Post # 1
I was always taught that “and” was not said or written in numbers. But when I look at samples of invitations online, the word is included in a lot of them. Are they gramatically incorrect or am I missing something?
Post # 3
The “and” is British-English. So, technically they are both correct.
Post # 4
The AND may be British-English… but Emily Post (and now Peggy Post at the Post Institute of Etiquette… all American) also agree, the CORRECT format for a Wedding invite is
Saturday, the thirtieth of March
two thousand and thirteen
at half after four o’clock
Post # 5
In the US, the “and” is not properly used on formal invitations.
The proper format for the year I was married was TWO THOUSAND NINE. However, I would suspect that, beginning with 2010 (once we were out of the “oh” years), it also became acceptable to write TWENTY instead of TWO THOUSAND. I personally would choose to use TWO THOUSAND THIRTEEN.
ETA: I’ve been looking, but I can’t find anything to substantiate that “TWENTY” is also acceptable, so I definitely would stay with TWO THOUSAND THIRTEEN.
Post # 6
Actually, @This Time Round according to Emily Post, the complete opposite is true….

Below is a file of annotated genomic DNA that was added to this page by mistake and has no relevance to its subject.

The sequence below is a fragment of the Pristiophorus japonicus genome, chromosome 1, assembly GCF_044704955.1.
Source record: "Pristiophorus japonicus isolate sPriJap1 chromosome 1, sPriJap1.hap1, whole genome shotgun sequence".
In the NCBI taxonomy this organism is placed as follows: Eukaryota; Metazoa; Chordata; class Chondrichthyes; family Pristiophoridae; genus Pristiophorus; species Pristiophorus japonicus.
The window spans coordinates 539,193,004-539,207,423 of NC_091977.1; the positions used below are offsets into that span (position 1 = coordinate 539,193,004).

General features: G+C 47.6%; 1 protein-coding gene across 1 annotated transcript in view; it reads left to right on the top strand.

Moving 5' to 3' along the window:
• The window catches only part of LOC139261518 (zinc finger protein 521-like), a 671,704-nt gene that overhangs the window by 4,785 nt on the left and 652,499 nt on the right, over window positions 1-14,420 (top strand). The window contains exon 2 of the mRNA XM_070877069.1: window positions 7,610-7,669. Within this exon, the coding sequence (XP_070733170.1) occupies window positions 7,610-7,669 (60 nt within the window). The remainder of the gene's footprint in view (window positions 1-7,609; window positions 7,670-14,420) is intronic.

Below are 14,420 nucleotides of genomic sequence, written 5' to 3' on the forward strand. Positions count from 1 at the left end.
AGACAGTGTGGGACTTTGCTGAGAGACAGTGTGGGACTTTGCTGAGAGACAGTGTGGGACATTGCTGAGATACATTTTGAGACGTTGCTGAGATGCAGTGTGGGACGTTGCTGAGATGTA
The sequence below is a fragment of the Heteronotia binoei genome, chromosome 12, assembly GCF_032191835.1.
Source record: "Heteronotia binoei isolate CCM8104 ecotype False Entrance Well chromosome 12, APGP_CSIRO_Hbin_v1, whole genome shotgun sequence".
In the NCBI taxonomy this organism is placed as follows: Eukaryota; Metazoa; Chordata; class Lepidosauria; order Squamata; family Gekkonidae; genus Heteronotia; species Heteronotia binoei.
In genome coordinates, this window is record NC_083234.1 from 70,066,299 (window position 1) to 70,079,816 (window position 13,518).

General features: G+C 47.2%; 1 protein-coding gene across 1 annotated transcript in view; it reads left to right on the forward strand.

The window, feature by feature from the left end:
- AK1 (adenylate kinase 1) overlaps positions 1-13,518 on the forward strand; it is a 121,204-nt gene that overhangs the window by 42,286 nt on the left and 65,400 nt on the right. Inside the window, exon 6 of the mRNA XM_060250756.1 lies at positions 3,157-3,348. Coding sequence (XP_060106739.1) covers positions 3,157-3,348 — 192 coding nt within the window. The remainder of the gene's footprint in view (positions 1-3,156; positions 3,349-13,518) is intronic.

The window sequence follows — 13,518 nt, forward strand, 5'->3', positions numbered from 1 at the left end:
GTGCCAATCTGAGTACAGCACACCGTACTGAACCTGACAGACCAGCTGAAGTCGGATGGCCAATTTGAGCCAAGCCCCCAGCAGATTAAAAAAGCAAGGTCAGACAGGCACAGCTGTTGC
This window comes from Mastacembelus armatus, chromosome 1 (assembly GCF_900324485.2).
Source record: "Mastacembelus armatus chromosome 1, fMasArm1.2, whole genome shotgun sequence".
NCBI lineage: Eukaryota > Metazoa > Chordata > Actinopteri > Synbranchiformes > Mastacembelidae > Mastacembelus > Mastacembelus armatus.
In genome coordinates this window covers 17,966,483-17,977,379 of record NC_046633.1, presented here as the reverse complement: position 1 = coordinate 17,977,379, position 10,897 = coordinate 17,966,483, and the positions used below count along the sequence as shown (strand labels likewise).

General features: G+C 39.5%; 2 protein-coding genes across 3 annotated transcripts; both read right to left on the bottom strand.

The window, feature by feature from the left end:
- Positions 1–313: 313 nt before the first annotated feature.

Time and Date
- The date is also spelled out, as is the year. Note that there is no “and”: two thousand twenty-three.
- The day of the week and the month are capitalized; the year is not.
- Use the phrase “half after” when indicating time, rather than “half past” or “four-thirty.”
- The phrases “in the afternoon” and “in the evening” are not necessary.
- Provide the city and state of the wedding location. The state is spelled in full, but may be omitted if all guests are local.
Post # 7
I will agree on all of your Quotes… but the first one… for both the books I have in hand in front of me…
Emily Post Institute – Peggy Post “Wedding Etiquette”
Emily Post Institute – Peggy Post “Etiquette”
BOTH use the format with the word AND as I stated in Reply # 3 above.
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is closer to the truth… in that BOTH formats are now seen as favourable / favorable.